Occasionally, as I’m out walking, I come across items people have misplaced or forgotten, which I chronicle in a series on my Instagram account (gmatt63) entitled Discarded Items. Typically, I’ll identify the item as “Discarded” then describe what it is, usually with a color, such as Discarded Green Shorts. On 15 September 2017, I first encountered what has become the most daunting discarded item of all, what I initially tagged as “Discarded Purple Warmup Top”, but, which I’ve since been labeling “Discarded Purple Hoodie”. The story unfolds, in pictures and with my original Instagram captions below. I am including alternate shots, when available, which don’t have captions.
My criteria for assessing a discarded item is that it must be totally unattended, with no one around who might be the owner. For instance, I noted a runner one morning stopping by a seat and taking a sip of water from a bottle that had been left there, with two others. I assumed, from this, the runner and a companion left them there for this purpose, so I could not classify them as discarded items.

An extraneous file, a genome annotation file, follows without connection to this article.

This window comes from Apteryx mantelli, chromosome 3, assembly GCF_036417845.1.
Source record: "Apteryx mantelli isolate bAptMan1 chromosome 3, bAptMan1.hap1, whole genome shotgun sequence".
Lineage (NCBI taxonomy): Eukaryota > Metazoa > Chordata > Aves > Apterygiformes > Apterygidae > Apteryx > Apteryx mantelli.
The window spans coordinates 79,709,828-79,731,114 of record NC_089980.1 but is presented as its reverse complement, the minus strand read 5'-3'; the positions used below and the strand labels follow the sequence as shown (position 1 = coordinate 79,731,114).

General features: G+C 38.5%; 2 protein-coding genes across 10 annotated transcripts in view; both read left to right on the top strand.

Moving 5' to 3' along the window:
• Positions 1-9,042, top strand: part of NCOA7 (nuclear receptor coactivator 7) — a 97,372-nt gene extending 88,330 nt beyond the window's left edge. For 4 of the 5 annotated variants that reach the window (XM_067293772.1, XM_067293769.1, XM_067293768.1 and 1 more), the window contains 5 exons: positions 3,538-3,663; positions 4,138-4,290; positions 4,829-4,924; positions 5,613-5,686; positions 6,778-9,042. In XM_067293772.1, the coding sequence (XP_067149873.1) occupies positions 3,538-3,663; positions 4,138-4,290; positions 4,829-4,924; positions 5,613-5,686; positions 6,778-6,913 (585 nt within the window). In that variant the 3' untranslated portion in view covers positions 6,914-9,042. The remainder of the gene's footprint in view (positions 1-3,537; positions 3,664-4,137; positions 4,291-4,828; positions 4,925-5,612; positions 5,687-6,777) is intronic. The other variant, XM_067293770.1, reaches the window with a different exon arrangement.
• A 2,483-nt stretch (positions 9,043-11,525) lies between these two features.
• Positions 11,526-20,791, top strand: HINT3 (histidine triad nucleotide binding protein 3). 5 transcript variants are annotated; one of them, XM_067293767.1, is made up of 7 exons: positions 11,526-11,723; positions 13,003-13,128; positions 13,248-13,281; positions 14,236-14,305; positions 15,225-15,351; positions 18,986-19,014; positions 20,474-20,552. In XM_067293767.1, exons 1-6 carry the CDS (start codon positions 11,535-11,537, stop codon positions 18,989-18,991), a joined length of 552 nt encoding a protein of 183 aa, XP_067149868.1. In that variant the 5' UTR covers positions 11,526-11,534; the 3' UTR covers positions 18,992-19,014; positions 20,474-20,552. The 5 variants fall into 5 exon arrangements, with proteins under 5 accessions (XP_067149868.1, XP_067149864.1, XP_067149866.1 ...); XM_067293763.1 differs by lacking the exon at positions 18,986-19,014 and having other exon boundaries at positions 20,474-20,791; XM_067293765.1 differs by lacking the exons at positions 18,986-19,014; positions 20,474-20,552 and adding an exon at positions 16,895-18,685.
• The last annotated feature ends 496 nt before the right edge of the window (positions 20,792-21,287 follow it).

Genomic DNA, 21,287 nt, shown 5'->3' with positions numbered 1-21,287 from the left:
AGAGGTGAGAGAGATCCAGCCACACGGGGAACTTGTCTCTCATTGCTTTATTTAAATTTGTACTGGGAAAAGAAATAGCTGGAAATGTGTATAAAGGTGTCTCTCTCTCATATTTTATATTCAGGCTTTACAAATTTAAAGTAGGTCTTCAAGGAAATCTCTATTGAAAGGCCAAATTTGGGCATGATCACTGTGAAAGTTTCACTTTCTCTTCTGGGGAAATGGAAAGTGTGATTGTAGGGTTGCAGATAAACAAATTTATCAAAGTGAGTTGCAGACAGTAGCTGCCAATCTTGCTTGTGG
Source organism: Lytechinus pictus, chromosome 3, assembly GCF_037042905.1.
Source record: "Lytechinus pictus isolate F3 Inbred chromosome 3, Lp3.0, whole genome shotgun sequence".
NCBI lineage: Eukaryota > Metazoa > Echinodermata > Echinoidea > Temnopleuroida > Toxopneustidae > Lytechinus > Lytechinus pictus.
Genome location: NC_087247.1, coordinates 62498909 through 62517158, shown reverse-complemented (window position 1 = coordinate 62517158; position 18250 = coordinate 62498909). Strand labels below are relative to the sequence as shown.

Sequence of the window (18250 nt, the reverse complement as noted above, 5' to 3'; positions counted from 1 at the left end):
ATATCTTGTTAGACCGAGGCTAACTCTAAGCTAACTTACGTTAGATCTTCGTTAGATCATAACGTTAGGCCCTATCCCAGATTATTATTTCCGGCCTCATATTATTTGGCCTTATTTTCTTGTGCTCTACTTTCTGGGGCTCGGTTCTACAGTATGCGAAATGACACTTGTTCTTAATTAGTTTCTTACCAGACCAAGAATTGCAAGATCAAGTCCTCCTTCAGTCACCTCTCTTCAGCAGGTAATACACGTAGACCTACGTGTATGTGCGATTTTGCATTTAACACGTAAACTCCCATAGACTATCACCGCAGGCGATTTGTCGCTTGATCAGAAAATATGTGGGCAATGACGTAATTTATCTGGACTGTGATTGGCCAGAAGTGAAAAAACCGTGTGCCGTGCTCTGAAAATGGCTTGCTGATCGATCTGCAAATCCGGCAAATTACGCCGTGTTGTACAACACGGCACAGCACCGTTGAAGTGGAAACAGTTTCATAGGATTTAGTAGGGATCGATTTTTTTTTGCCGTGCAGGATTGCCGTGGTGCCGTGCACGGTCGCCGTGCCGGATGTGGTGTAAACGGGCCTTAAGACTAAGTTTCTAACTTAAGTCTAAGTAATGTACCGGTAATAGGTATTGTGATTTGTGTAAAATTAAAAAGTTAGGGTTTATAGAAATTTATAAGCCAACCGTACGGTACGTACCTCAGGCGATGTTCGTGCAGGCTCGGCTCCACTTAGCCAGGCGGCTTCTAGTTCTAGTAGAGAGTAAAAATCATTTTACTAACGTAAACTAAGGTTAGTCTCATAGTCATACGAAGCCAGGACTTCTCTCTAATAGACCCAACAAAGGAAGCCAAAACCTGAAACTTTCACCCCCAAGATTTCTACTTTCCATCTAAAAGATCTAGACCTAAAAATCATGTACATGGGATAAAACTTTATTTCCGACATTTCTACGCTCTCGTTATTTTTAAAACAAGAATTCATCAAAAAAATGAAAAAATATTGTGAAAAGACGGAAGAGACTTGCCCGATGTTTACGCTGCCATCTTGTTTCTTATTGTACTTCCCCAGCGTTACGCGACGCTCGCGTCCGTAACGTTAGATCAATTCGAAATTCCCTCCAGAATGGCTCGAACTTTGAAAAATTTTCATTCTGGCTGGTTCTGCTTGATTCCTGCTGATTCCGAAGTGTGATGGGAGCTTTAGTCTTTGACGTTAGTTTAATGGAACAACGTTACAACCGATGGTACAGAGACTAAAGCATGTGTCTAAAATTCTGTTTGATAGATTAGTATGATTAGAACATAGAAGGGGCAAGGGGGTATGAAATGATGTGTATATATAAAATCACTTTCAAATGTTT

After the above photo was taken, I witnessed a man skulking around the trail marker, like he was trying to read the information on it. I had a sense, however, he was eying the Discarded Purple Hoodie. If you’re behind this, sir, be assured, I saw you. I can’t remember exactly what you look like, but I saw you. Oh, yes, I did.
While still hanging around, the Discarded Purple Hoodie was, nonetheless, moving in the right direction, that is, toward the dumpsters.
Here’s a short video I made about the most recent sighting of the Discarded Purple Hoodie.
Eleven days, folks. That’s how long this item has been floating around the trail. The first one I noted disappeared quickly and hasn’t been back, but this one just keeps popping up. Maybe it’s trying to make it back to the woods. Who knows? I shall continue to document its progress as long as necessary.